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'Twas not revenge for griev'd Apollo's wrong,
Those ass's ears on Midas' temples hung,
But fond repentance of his happy wish,
Because his meat grew metal like his dish.
Would Bacchus bless me so, I'd constant hold
Unto my wish, and die creating gold.

UPON BEN. JONSON. MIRROR of poets! mirror of our age! Which her whole face beholding on thy stage, Pleas'd and displeas'd with her own faults, endures A remedy like those whom music cures. Thou hast alone those various inclinations Which Nature gives to ages, sexes, nations ; So traced with thy all-resembling pen, That whate'er custom has impos'd on men, Or ill-got habit, (which deforms them so, That scarce a brother can his brother know) Is represented to the wondering eyes Of all that see or read thy Comedies. Whoever in those glasses looks, may find The spots return'd, or graces, of his mind; And by the help of so divine an art, At leisure view and dress his nobler part. Narcissus, cozend by that flattering well, Which nothing could but of his beauty tell, Had here, discovering the deform'd estate Of his fond mind, preserv'd himself with hate. But virtue too, as well as vice, is clad In flesh and blood so well, that Plato bad Beheld, what his high fancy once embrac'd, Virtue with colours, speech, and motion grac'd.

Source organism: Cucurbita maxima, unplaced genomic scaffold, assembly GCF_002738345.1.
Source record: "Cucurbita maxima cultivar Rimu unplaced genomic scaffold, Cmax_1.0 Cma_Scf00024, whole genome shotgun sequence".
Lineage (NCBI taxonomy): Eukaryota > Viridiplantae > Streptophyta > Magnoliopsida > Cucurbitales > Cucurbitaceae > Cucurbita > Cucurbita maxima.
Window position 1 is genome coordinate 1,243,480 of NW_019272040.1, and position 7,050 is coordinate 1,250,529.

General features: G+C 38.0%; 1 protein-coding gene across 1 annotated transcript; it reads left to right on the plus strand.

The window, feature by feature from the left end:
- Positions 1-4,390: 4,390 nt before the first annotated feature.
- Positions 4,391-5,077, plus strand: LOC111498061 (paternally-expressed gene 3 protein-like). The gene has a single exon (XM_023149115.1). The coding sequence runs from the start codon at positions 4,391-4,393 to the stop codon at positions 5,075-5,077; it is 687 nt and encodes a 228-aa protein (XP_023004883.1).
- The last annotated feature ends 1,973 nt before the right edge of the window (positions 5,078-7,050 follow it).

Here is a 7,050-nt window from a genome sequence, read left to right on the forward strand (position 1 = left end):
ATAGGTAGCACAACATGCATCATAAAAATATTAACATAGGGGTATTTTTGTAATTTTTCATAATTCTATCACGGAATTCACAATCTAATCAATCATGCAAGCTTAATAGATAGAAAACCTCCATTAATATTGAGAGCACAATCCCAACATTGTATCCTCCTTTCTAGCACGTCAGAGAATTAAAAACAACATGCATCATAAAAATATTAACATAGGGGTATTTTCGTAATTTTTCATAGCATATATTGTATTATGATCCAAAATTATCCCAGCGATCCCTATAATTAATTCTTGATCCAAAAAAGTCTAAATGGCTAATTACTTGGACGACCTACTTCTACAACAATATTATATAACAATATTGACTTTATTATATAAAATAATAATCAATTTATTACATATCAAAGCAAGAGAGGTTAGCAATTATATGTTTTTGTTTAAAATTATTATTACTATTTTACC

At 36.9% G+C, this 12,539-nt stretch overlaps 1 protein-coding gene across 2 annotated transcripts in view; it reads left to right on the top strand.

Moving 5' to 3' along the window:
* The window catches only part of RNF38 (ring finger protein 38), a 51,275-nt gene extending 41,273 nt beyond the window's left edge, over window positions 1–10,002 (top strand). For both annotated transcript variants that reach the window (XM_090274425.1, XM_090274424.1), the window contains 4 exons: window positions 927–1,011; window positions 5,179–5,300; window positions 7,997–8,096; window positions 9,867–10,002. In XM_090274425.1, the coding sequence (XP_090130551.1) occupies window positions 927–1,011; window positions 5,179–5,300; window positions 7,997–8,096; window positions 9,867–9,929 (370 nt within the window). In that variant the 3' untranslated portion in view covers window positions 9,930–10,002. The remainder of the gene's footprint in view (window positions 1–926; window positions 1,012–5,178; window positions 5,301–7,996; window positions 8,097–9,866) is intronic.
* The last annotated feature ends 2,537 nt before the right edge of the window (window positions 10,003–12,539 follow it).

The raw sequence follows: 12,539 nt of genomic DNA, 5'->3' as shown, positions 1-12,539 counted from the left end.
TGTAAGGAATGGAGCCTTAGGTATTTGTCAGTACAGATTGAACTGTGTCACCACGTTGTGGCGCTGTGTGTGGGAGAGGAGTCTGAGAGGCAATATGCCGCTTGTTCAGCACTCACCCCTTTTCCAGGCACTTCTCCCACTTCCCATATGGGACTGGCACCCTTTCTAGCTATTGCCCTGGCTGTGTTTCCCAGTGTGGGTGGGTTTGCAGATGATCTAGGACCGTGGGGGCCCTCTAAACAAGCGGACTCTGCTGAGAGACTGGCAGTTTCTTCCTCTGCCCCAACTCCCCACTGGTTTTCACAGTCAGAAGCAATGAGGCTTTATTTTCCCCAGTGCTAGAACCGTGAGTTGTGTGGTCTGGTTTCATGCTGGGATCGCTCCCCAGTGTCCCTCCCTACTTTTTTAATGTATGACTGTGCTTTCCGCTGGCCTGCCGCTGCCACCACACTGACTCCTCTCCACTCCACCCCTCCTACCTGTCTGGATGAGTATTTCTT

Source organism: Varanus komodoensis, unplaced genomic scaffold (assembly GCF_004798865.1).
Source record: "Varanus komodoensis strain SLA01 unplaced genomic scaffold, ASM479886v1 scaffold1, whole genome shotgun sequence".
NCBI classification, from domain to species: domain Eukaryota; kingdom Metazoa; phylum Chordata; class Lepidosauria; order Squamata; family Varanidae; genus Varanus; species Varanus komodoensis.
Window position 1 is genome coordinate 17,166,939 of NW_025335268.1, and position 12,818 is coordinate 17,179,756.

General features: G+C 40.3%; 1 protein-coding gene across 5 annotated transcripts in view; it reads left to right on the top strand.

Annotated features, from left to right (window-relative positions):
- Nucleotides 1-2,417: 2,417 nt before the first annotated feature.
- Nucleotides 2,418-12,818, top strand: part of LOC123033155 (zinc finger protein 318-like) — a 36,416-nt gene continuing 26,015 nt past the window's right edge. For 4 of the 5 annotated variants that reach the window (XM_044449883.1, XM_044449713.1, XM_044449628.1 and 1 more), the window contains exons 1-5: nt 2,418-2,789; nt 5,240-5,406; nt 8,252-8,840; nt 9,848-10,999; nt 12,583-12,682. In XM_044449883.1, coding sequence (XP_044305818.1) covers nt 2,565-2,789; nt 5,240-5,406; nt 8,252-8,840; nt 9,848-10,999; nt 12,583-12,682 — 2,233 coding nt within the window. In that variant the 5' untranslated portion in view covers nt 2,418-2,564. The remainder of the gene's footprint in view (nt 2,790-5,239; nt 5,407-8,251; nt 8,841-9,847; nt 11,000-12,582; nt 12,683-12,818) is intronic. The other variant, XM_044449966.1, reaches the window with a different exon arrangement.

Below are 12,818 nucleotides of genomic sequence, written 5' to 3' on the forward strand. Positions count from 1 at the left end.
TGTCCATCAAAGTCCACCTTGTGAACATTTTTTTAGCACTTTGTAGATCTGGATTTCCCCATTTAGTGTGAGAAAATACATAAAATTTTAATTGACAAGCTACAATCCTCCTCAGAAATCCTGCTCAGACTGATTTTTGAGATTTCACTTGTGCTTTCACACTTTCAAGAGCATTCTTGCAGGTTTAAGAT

1

The sundry postures of thy copious Muse
Who would express, a thousand tongues must use,
Whose fate's no less peculiar than thy art;
For as thou couldst all characters impart,
So none could render thine, which still escapes,
Like Proteus, in variety of shapes;
Who was nor this nor that; but all we find,
And all we can imagine, in mankind.

ON MR. JOHN FLETCHER'S PLAYS. FLETCHER ! to thee we do not only owe All these good plays, but those of others too: Thy wit repeated does support the stage, Credits the last, and entertains this age. No worthies, form’d by any Muse but thine, Conld purchase robes to make themselves so fine.

What brave commander is not proud to see
Thy brave Melantius in his gallantry?
Our greatest ladies love to see their scorn
Outdone by thine, in what themselves have worn :
The' impatient widow, ere the year be done,
Sees thy Aspasia weeping in her

gown.
I never yet the tragic strain assay'd,
Deterr'd by that inimitable Maid;
And when I venture at the comic style,
Thy Scornful Lady seems to mock my toil.

Thus has thy Muse at once improv'd and marrd
Our sport in plays, by rendering it too hard !
So when a sort of lusty shepherds throw
The bar by turns, and none the rest outgo
So far, but that the best are measuring casts,
Their emulation and their pastime lasts;

i The Maid's Tragedy.

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But if some brawny yeoman of the guard
Step in, and toss the axletree a yard
Or more beyond the furthest mark, the rest
Despairing stand, their sport is at the best.

VERSES TO DR. GEORGE ROGERS', ON HIS TAKING THE DEGREE OF DOCTOR IN PHYSIC